[v]Will Kenton, Next Eleven, Investopedia, September 9, 2021, available at https://www.investopedia.com/terms/n/next-eleven.aspaccessed on September 04, 2022
[vi]Iran gains attention in BRICS summit, Islamic Republic News Agency, June 26, 2022, available at https://en.irna.ir/news/84802196/Iran-gains-attention-in-BRICS-summitaccessed on September 04, 2022
[vii]BRICS [Brazil, Russia, India, China and South Africa] , Ministry of External Affairs, March 07, 2013, available at https://www.mea.gov.in/in-focus-article.htm?21292/BRICS+Brazil+Russia+India+China+and+South+Africa accessed on September 07, 2022
[viii]2022 BRICS Think Tank Forum Successfully Held, XIV BRICS Summit, May 25, 2022, available at http://brics2022.mfa.gov.cn/eng/zdhzlyhjz/others/202205/t20220531_10696465.html
[ix]Andrew F. Cooper and Brendon J. Cannon, The United Arab Emirates and the New Development Bank: Meeting in the Middle, Global Policy, April 14, 2022, available at https://www.globalpolicyjournal.com/blog/14/04/2022/united-arab-emirates-and-new-development-bank-meeting-middleaccessed on September 04, 2022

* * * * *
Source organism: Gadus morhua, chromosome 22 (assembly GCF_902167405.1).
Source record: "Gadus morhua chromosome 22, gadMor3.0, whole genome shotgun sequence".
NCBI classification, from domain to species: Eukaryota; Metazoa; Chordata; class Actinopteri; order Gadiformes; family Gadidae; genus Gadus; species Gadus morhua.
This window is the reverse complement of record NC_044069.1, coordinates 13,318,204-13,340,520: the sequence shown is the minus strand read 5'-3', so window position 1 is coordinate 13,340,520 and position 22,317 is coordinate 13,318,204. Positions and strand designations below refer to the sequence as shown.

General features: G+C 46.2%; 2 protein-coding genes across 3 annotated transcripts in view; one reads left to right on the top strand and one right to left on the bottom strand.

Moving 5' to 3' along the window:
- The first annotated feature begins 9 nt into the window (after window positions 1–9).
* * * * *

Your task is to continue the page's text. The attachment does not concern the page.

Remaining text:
[x]Alastair Macdonald, Turkey taking 'huge strides' away from European Union: top EU official, Reuters, April 17, 2018, available at https://www.reuters.com/article/us-eu-turkey-idUSKBN1HO22Gaccessed on September 07, 2022
[xi]GokhanBacik, Turkey and the BRICS: Can Turkey join the BRICS?, Turkish Studies, 14(4), pp.758-773
[xii] Fernanda Lacerda Pereira Gonçalves, Francisco Veras, Gabriel de Barros Torres, Geovana Zoccal Gomes, Mariana Firmo Gomes and Paulo Esteves, New Development Bank, BRICS Policy Centre, January 2018, available at https://bricspolicycenter.org/wp-content/uploads/2017/12/Novo-Banco-de-Desenvolvimento-NBD.pdf accessed on September 13, 2022
[xiii]Amar Diwakar, BRICS 20 years on: A success or failure?, TRT World, available at https://www.trtworld.com/magazine/brics-20-years-on-a-success-or-failure-52410accessed on September 06, 2022